Last edit:  Sept. 2003

GOAL: Combine decision analysis with NPV to evaluate a problem of choice under uncertainty.


You still work for a major materials manufacturer.  Your boss examined the preliminary NPV analysis,
but has some concerns.  While initial orders of two million parts/year are guaranteed, there is some
uncertainty regarding the future rate of demand growth.  Your initial assessment used a single growth forecast.  
You have now been asked to consider the implications if the growth rate is twice the estimate,
or if no growth occurs.  Further details are provided below.


Same basic details as in Optimal Plant Investment, Part 1.
Initial demand always 2 million parts/ year.
Demand growth rate uncertain; for each of the following years it can follow one of these scenarios:
    High: 3 million parts/year;
    Medium: 1.5 million parts/year;
    Low: 0 parts/year.
Each growth scenario has an equal likelihood of occurring (probability = 1/3).
Maximum demand remains 10 million parts/ year.
Use a discount rate of 10 percent and consider 10 years of sales.


(1) You should refer to the spreadsheet you developed for Part 1.   For each possible growth rate,
calculate the NPV for Plan A, Plan B with a capacity addition in Year 3, and Plan B without a capacity
addition in Year 3.
Calculate the expected NPV for each investment plan (probability weighted average).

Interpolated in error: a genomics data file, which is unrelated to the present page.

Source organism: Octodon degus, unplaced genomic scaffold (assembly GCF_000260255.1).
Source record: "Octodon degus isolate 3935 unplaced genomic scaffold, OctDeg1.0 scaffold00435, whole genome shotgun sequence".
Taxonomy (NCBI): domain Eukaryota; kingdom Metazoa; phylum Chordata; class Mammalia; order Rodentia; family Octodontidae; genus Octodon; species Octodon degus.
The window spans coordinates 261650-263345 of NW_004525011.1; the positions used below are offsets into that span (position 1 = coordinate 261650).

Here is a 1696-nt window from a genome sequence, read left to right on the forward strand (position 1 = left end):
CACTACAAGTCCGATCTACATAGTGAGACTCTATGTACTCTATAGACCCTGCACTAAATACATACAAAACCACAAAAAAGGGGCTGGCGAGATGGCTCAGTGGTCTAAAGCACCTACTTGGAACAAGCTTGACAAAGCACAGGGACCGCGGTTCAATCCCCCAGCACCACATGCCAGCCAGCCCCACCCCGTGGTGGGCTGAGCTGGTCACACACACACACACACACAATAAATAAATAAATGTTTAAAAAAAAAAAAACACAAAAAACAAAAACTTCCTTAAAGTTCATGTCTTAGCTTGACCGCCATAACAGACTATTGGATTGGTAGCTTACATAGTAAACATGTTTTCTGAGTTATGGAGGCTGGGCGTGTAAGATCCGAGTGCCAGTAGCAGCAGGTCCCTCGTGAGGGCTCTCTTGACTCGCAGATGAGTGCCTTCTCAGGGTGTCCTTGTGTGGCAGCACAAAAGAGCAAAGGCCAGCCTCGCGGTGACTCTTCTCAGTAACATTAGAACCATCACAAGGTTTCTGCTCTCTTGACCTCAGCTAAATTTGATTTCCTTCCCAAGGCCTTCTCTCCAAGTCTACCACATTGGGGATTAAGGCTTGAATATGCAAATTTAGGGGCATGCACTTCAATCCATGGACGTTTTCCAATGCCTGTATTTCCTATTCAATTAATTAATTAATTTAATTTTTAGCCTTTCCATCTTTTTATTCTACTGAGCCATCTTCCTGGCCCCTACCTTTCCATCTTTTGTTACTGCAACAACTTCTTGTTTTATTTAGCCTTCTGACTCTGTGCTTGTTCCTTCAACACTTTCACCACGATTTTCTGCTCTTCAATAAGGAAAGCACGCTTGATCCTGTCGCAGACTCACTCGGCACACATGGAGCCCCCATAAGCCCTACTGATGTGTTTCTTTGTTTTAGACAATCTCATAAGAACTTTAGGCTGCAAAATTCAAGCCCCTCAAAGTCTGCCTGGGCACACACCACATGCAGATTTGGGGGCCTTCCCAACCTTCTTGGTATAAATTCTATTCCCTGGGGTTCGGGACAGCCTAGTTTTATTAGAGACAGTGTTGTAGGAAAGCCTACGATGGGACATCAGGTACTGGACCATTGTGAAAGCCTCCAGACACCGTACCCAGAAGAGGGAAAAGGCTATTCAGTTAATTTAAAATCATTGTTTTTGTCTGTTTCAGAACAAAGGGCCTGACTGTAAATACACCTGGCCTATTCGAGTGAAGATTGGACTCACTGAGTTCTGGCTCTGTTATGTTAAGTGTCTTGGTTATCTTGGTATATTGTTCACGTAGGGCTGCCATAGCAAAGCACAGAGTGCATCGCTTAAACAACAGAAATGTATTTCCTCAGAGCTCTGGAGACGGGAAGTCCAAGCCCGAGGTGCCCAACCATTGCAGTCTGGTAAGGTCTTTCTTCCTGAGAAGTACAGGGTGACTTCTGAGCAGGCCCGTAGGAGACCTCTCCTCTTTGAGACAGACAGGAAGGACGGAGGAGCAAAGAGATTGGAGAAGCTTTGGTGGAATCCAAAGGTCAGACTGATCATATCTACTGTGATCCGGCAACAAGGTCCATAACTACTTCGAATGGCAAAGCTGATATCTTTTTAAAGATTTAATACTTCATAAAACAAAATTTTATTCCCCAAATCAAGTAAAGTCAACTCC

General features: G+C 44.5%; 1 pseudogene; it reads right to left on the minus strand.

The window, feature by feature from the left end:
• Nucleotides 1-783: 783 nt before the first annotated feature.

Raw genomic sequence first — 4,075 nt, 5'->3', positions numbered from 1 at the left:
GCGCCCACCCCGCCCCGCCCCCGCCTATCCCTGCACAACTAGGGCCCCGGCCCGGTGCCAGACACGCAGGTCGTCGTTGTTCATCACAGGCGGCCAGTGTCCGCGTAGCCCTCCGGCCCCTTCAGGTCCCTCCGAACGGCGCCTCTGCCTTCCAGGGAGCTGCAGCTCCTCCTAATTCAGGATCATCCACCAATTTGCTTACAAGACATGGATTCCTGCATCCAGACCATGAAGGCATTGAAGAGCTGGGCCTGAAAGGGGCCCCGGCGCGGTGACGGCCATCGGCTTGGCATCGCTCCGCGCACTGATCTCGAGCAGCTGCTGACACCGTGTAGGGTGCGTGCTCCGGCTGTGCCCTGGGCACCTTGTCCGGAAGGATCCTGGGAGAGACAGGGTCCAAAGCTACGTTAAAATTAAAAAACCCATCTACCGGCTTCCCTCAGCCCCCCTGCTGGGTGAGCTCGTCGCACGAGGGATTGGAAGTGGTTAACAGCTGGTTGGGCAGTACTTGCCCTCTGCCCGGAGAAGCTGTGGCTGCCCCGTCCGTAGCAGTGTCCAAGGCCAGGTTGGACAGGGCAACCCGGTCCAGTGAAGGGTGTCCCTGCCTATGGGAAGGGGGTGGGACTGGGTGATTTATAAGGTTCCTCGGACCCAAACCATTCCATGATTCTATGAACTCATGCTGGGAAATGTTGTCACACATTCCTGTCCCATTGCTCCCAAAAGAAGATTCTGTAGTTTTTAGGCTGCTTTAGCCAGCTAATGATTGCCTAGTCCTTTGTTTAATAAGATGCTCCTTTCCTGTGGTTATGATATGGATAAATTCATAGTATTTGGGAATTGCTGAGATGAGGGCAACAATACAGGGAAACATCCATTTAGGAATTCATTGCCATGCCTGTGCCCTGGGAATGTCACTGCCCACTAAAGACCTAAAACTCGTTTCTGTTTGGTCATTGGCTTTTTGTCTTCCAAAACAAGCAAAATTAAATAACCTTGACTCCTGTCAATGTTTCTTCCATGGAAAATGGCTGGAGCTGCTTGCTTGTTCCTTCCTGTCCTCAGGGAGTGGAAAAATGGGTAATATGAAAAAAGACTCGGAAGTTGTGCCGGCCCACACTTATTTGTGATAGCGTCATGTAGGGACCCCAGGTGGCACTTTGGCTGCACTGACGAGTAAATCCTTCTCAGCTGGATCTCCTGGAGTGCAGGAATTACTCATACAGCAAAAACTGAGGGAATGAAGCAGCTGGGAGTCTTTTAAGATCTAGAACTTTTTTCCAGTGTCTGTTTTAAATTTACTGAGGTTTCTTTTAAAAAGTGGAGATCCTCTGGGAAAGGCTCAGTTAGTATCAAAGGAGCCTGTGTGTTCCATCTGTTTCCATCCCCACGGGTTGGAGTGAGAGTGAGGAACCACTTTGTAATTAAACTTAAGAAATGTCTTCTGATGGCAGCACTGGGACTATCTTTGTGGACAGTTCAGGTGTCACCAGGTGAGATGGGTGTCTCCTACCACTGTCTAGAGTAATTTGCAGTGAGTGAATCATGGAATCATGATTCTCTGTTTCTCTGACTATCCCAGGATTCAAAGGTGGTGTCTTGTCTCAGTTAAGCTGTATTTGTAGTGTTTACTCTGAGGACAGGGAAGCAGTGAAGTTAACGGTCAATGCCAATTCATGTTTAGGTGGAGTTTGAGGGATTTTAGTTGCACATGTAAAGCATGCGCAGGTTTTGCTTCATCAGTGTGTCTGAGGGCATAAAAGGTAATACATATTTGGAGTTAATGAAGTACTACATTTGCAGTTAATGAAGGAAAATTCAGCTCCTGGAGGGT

(2) Build a decision tree which compares Plan A and Plan B (with and without the capacity expansion
decided at Year 0).  Here the expansion decision is assumed to be fixed in advance.

(3) Revise the decision tree to reflect the fact that the expansion decision is made in Year 3.
Build a decision tree that can be used to estimate the value of a test which predicts demand growth with
certainty for this case of expansion being decided in Year 3.  In short, calculate the expected value of
perfect information, as described in the class presentations.
Your report should include the three decision trees and a brief (one page) summary with
recommendation and discussion of issues.

Additionally, note that the overall expected demand in any given year is exactly that estimated in Part 1
(i.e. expected growth rate equals 1.5 million parts per year).   However, the expected NPV calculated in
Part 2
does not equal the NPV calculated using the expected growth rate.  Explain this observation,
and its implications (briefly).



(see TreeAge Manual or Instructions Summary for more detail)

When you create active links between TreeAge and your spreadsheet, make sure that you have gathered
all your results on the same sheet and that you have named the cells.
If you enter the probabilities as variables, you will be able to perform sensitivity analyses on these uncertainties.
TreeAge enables you to check for your EVPI calculation.